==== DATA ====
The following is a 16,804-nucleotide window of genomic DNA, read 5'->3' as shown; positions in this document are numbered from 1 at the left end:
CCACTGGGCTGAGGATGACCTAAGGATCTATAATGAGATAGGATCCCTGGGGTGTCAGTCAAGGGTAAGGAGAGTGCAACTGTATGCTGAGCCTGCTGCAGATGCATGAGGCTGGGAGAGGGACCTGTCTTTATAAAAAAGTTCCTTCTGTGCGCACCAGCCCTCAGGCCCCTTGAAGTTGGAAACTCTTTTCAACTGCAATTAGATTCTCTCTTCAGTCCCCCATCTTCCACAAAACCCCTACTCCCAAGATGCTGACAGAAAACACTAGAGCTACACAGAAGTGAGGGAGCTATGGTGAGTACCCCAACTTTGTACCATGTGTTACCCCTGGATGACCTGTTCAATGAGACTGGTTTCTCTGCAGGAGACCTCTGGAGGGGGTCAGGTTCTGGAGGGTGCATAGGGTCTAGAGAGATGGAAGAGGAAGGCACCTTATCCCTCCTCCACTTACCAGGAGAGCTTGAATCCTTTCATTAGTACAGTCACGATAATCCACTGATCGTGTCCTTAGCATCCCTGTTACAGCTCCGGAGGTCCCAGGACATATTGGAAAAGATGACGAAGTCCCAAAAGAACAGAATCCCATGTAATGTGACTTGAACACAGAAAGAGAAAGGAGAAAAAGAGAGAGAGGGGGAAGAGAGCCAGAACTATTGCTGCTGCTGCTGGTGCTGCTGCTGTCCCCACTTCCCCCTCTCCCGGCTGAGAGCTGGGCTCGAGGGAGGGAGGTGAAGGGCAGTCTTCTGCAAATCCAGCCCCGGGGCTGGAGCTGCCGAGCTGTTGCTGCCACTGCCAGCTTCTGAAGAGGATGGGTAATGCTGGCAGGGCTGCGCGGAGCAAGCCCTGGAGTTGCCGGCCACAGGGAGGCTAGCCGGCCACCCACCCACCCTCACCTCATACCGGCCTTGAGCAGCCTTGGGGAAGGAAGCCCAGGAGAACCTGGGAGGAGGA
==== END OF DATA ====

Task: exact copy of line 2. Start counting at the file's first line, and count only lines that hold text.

CCACTGGGCTGAGGATGACCTAAGGATCTATAATGAGATAGGATCCCTGGGGTGTCAGTCAAGGGTAAGGAGAGTGCAACTGTATGCTGAGCCTGCTGCAGATGCATGAGGCTGGGAGAGGGACCTGTCTTTATAAAAAAGTTCCTTCTGTGCGCACCAGCCCTCAGGCCCCTTGAAGTTGGAAACTCTTTTCAACTGCAATTAGATTCTCTCTTCAGTCCCCCATCTTCCACAAAACCCCTACTCCCAAGATGCTGACAGAAAACACTAGAGCTACACAGAAGTGAGGGAGCTATGGTGAGTACCCCAACTTTGTACCATGTGTTACCCCTGGATGACCTGTTCAATGAGACTGGTTTCTCTGCAGGAGACCTCTGGAGGGGGTCAGGTTCTGGAGGGTGCATAGGGTCTAGAGAGATGGAAGAGGAAGGCACCTTATCCCTCCTCCACTTACCAGGAGAGCTTGAATCCTTTCATTAGTACAGTCACGATAATCCACTGATCGTGTCCTTAGCATCCCTGTTACAGCTCCGGAGGTCCCAGGACATATTGGAAAAGATGACGAAGTCCCAAAAGAACAGAATCCCATGTAATGTGACTTGAACACAGAAAGAGAAAGGAGAAAAAGAGAGAGAGGGGGAAGAGAGCCAGAACTATTGCTGCTGCTGCTGGTGCTGCTGCTGTCCCCACTTCCCCCTCTCCCGGCTGAGAGCTGGGCTCGAGGGAGGGAGGTGAAGGGCAGTCTTCTGCAAATCCAGCCCCGGGGCTGGAGCTGCCGAGCTGTTGCTGCCACTGCCAGCTTCTGAAGAGGATGGGTAATGCTGGCAGGGCTGCGCGGAGCAAGCCCTGGAGTTGCCGGCCACAGGGAGGCTAGCCGGCCACCCACCCACCCTCACCTCATACCGGCCTTGAGCAGCCTTGGGGAAGGAAGCCCAGGAGAACCTGGGAGGAGGA